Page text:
This life, this death:

"We fighter pilots lived very well, ohh, very well," says Wing Commander Bob Stanford-Tuck, Royal Air Force, retired, 30 confirmed kills.

"We drank the best wines, champagne, we stayed in the chateaus all over France," says General-lieutenant Adolf Galland, Luftwaffe, retired, 104 confirmed kills.

Mustached, rueful, wry, nostalgic, these best of enemies, now in their 60s, float well-veined hands through the air - dive attack, fire a long burst till the flaming debris snaps back past their cockpits, the oil blinding the windscreens, flames, blood, the parachutes wobbling open - and their fingernails go gleaming off through the grey morning here in a lounge at the Army-Navy Club.

"We had our sports," says Stanford-Tuck. "I kept my horse near the field, so I could ride with the local hunt."

"It was the same for me, yes," says Galland.

Used to line our tunics with scarlet silk, and always wore the top button unbuttoned, very important," says Stanford-Tuck.

"The British called me 'The Fighting Fop,'" says Galland.

"That hat," Stanford-Tuck cries. "All crushed down, no stiffener. How did you ever get away with that?"

They've met before, of course - one day at 14,000 feet over the French coast. Spitfire versus Messerschmitt M8. The fight, while inconclusive, is memorialized in a painting by British artist Frank Wootton, and prints are for sale at $150 a piece from Virginia Bader Fine Arts in Arlington, which is why they are here.

"It's to raise money for the Battle of Britain museum and the RAF benevolent fund," says Stanford-Tuck, crisply ferocious with scarred cheek and impeceably tiny necktie knot.

"In Germany, we have a little museum, only a private one with no support," says Galland, a paunchy man with hard, wise eyes. "The difference is, we lost."

Remembering: World War II fighter pilots may have been the last men in Western civilization to carry the fate and honor of their countries into single combat. And even then, it was a peculiar whorl of time and technology that made them knights and revived the chivalric code.Three decades later, fighter pilots are scientists programming computers to destroy planes they'll never see at the icy scream of March 2.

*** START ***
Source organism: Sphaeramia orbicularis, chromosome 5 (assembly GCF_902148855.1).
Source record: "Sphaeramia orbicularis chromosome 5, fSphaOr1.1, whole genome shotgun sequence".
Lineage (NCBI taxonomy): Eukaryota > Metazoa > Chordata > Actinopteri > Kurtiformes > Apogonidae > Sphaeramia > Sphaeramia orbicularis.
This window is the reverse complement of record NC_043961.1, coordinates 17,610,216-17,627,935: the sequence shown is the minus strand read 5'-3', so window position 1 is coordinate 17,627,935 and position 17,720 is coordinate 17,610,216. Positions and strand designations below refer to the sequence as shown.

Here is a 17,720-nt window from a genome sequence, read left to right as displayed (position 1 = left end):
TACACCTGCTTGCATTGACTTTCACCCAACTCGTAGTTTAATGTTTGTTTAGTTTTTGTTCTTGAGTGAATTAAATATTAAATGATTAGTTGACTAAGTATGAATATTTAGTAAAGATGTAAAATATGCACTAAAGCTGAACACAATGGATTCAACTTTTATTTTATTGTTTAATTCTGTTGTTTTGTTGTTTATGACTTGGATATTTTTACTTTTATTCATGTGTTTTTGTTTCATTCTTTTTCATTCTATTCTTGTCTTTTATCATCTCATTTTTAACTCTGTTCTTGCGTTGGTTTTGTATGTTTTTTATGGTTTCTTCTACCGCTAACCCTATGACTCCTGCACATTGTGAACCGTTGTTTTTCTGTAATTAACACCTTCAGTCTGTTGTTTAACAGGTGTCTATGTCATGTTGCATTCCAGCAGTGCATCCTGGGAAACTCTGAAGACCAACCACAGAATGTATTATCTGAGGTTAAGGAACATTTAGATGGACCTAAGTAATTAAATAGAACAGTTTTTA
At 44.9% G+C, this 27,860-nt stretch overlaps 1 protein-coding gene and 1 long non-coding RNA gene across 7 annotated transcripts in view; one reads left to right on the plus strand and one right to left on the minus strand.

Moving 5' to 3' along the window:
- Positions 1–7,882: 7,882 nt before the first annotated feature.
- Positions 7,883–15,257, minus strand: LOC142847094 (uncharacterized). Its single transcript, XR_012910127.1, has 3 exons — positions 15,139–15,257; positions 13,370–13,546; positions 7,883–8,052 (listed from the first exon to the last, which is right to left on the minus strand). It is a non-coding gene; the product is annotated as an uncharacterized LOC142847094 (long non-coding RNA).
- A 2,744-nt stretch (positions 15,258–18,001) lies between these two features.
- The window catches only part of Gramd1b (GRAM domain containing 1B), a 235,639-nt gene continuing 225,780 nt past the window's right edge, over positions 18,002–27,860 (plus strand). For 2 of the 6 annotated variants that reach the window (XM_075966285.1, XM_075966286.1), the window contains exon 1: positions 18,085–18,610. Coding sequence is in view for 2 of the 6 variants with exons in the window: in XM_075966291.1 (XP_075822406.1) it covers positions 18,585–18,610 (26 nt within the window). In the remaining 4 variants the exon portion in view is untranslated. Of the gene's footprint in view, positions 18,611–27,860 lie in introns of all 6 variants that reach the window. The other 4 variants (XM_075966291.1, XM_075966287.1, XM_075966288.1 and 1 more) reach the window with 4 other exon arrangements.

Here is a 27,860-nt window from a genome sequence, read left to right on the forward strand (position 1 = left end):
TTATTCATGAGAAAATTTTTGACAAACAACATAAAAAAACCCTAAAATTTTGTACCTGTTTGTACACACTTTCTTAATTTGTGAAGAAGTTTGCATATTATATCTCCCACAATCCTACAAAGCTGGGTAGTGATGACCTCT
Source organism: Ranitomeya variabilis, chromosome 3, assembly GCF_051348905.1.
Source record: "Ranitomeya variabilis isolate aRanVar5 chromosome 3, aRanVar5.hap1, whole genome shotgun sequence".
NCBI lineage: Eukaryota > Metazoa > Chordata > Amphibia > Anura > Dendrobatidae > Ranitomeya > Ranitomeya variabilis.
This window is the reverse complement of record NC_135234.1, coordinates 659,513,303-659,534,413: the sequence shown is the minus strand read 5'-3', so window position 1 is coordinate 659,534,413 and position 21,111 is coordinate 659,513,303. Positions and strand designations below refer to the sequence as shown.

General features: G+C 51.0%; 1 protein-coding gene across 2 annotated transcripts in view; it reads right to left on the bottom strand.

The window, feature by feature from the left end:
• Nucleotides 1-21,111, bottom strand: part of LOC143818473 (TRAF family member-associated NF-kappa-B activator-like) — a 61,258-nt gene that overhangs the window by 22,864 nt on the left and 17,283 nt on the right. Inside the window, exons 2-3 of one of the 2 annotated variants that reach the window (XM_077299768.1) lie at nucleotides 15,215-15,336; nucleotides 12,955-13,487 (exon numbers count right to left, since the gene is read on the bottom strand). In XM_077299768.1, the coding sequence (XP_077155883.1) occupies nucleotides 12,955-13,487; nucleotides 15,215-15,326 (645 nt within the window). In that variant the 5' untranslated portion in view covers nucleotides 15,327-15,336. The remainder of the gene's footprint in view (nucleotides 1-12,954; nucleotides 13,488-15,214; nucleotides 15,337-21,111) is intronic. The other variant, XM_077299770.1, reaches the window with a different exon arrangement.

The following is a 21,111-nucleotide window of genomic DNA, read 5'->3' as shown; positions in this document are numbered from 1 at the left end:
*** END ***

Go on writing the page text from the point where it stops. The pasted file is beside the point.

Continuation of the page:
"When they shot down Douglas bader, they entertained him, they took proper care of him," says Stanford Tuck.

Bader was a double-amputee ace who in 1942 escaped his burning Spitfire by removing his legs.

"When I heard that we had taken him prisoner," says Galland, "I sent my staff car around and gave him a tour of our field. I showed him my plane. He asked if he might start it, but I said no.Later, he escaped and I was in trouble for it."

Bader escaped precisely because the Germans had permitted the Red Cross to parachute him a new pair of legs.

"This was early in the war," says Stanford-Tuck.

"Later, it got hard, it got very hard," says Galland, by which he means not difficult but savage, mechanical, obdurate. "When the Americans came in, it became a war of material."

By then, Stanford-Tuck had been taken prisoner himself. He escaped in 1915, fleeting from Germany to Russia ("The wrong way," Galland laughs) where he caught aboat from Odessa to Istanbul. He'd been wounded twice, "caught a bit in the left arm, and once in a very undignified place - one of the nurses said. 'Another inch, and you'd have had to join the WAF's.'"

Galland stopped flying combat missions after 1941. He had begun in Spain with the Condor Legion in 1936 and went on to be wounded "four or five times," and became known as "the first millionaire pilot, for the value of the planes I destroyed - I crashed twice in one day, one time."

By the end of the war, Galland commanded both the day and night fighter arms of the Luftwaffe.

"The losses, the losses," he says. "You can lose the machinery, but the men, especially the experienced ones, you cannot replace. The Americans would send over 1,200 bombers, with 1,000 fighters. We would send up 600 fighters . . ."

In the beginning, Galland flew with three brothers in the same squadron. "Two of them died, one after 17 kills, the other after 23."

Still, it doesn't take much to scramble their hands for combat as they talk about the ultimate helpless terror of two planes flying at each other head on, guns blasting, Spitfire and Messerschmitt machinegunning each other into sheet-steel confetti.

"If you turn away, you're vulnerable, you see," says Stanford-Tuck, his ruddy palm peeling off over the coffe table.

"The question," says Galland, with a small smile, and his fingertips converging, "is which one (his hands flare apart and pass) goes on top, which on the bottom?"

Their battles now are art, not only in Wootton's prints, but in memoires, Stanford-Tuck's "Fly for Your Life," and Galland's "The First and the Last."

"I have been translated into 14 languages including Chinese," says Galland.

"Chinese," snaps Stanford-Tuck. "They haven't published me in Chinese."

They lectured last night at the Air and Space Museum and are scheduled to appear at the Atlantic Gallery, in 5 to 7.